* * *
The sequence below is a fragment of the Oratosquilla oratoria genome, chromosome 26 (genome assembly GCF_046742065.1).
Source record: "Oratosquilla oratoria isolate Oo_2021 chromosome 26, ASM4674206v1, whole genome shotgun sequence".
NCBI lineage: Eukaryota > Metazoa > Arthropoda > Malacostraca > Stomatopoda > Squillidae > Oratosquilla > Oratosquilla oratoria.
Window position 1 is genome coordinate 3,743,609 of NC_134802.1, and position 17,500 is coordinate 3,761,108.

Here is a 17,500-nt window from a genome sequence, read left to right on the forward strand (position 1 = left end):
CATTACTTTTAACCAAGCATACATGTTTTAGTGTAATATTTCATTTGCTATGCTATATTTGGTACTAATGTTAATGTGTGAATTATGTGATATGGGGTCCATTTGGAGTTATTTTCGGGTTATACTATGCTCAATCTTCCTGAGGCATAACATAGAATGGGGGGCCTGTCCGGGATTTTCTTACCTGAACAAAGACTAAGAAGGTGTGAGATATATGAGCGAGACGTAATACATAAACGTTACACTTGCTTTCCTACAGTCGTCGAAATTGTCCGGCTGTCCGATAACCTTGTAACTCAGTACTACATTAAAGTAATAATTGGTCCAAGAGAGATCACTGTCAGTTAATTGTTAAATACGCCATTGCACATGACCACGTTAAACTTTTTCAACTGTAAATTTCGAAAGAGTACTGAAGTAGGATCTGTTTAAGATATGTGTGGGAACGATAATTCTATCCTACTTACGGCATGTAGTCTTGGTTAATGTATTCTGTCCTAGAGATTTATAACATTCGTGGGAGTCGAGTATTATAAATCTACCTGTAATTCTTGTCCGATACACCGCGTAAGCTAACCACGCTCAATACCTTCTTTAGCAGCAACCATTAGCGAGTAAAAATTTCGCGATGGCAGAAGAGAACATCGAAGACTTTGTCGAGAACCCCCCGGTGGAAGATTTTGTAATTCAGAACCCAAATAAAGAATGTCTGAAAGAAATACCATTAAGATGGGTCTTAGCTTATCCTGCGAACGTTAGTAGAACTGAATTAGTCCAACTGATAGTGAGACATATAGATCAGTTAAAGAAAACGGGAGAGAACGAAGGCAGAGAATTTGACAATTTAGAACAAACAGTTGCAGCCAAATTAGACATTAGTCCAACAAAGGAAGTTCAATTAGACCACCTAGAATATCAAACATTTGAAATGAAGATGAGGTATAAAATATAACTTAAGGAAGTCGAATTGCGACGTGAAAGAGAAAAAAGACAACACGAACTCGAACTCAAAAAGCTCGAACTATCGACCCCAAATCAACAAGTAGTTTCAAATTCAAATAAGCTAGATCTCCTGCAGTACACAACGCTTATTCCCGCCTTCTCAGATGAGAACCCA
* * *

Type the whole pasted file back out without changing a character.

The sequence below is a fragment of the Oratosquilla oratoria genome, chromosome 26 (genome assembly GCF_046742065.1).
Source record: "Oratosquilla oratoria isolate Oo_2021 chromosome 26, ASM4674206v1, whole genome shotgun sequence".
NCBI lineage: Eukaryota > Metazoa > Arthropoda > Malacostraca > Stomatopoda > Squillidae > Oratosquilla > Oratosquilla oratoria.
Window position 1 is genome coordinate 3,743,609 of NC_134802.1, and position 17,500 is coordinate 3,761,108.

Here is a 17,500-nt window from a genome sequence, read left to right on the forward strand (position 1 = left end):
CATTACTTTTAACCAAGCATACATGTTTTAGTGTAATATTTCATTTGCTATGCTATATTTGGTACTAATGTTAATGTGTGAATTATGTGATATGGGGTCCATTTGGAGTTATTTTCGGGTTATACTATGCTCAATCTTCCTGAGGCATAACATAGAATGGGGGGCCTGTCCGGGATTTTCTTACCTGAACAAAGACTAAGAAGGTGTGAGATATATGAGCGAGACGTAATACATAAACGTTACACTTGCTTTCCTACAGTCGTCGAAATTGTCCGGCTGTCCGATAACCTTGTAACTCAGTACTACATTAAAGTAATAATTGGTCCAAGAGAGATCACTGTCAGTTAATTGTTAAATACGCCATTGCACATGACCACGTTAAACTTTTTCAACTGTAAATTTCGAAAGAGTACTGAAGTAGGATCTGTTTAAGATATGTGTGGGAACGATAATTCTATCCTACTTACGGCATGTAGTCTTGGTTAATGTATTCTGTCCTAGAGATTTATAACATTCGTGGGAGTCGAGTATTATAAATCTACCTGTAATTCTTGTCCGATACACCGCGTAAGCTAACCACGCTCAATACCTTCTTTAGCAGCAACCATTAGCGAGTAAAAATTTCGCGATGGCAGAAGAGAACATCGAAGACTTTGTCGAGAACCCCCCGGTGGAAGATTTTGTAATTCAGAACCCAAATAAAGAATGTCTGAAAGAAATACCATTAAGATGGGTCTTAGCTTATCCTGCGAACGTTAGTAGAACTGAATTAGTCCAACTGATAGTGAGACATATAGATCAGTTAAAGAAAACGGGAGAGAACGAAGGCAGAGAATTTGACAATTTAGAACAAACAGTTGCAGCCAAATTAGACATTAGTCCAACAAAGGAAGTTCAATTAGACCACCTAGAATATCAAACATTTGAAATGAAGATGAGGTATAAAATATAACTTAAGGAAGTCGAATTGCGACGTGAAAGAGAAAAAAGACAACACGAACTCGAACTCAAAAAGCTCGAACTATCGACCCCAAATCAACAAGTAGTTTCAAATTCAAATAAGCTAGATCTCCTGCAGTACACAACGCTTATTCCCGCCTTCTCAGATGAGAACCCA